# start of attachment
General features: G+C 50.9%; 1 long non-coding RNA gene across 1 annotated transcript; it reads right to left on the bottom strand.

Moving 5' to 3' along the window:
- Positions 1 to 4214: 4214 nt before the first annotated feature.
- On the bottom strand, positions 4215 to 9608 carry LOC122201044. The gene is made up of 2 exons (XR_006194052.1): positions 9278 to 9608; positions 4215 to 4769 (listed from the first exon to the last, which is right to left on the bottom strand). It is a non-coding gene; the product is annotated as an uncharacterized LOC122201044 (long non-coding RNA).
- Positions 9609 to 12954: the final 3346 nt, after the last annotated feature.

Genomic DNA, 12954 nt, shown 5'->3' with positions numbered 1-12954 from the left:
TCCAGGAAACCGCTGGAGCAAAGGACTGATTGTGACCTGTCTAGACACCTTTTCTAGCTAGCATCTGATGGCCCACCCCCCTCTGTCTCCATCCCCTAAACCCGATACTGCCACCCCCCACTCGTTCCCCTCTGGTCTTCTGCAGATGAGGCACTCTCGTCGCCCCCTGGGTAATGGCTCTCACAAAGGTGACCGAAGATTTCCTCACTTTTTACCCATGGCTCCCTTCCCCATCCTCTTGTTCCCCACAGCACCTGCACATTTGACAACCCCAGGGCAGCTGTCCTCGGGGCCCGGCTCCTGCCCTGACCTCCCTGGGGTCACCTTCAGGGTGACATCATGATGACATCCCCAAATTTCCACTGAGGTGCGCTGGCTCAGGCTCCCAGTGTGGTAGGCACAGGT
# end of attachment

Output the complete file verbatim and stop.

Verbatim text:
General features: G+C 50.9%; 1 long non-coding RNA gene across 1 annotated transcript; it reads right to left on the bottom strand.

Moving 5' to 3' along the window:
- Positions 1 to 4214: 4214 nt before the first annotated feature.
- On the bottom strand, positions 4215 to 9608 carry LOC122201044. The gene is made up of 2 exons (XR_006194052.1): positions 9278 to 9608; positions 4215 to 4769 (listed from the first exon to the last, which is right to left on the bottom strand). It is a non-coding gene; the product is annotated as an uncharacterized LOC122201044 (long non-coding RNA).
- Positions 9609 to 12954: the final 3346 nt, after the last annotated feature.

Genomic DNA, 12954 nt, shown 5'->3' with positions numbered 1-12954 from the left:
TCCAGGAAACCGCTGGAGCAAAGGACTGATTGTGACCTGTCTAGACACCTTTTCTAGCTAGCATCTGATGGCCCACCCCCCTCTGTCTCCATCCCCTAAACCCGATACTGCCACCCCCCACTCGTTCCCCTCTGGTCTTCTGCAGATGAGGCACTCTCGTCGCCCCCTGGGTAATGGCTCTCACAAAGGTGACCGAAGATTTCCTCACTTTTTACCCATGGCTCCCTTCCCCATCCTCTTGTTCCCCACAGCACCTGCACATTTGACAACCCCAGGGCAGCTGTCCTCGGGGCCCGGCTCCTGCCCTGACCTCCCTGGGGTCACCTTCAGGGTGACATCATGATGACATCCCCAAATTTCCACTGAGGTGCGCTGGCTCAGGCTCCCAGTGTGGTAGGCACAGGT